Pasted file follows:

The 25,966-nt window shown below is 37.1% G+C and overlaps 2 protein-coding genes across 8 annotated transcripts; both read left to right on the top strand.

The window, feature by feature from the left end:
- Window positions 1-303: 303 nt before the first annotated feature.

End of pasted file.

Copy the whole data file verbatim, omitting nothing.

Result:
The 25,966-nt window shown below is 37.1% G+C and overlaps 2 protein-coding genes across 8 annotated transcripts; both read left to right on the top strand.

The window, feature by feature from the left end:
- Window positions 1-303: 303 nt before the first annotated feature.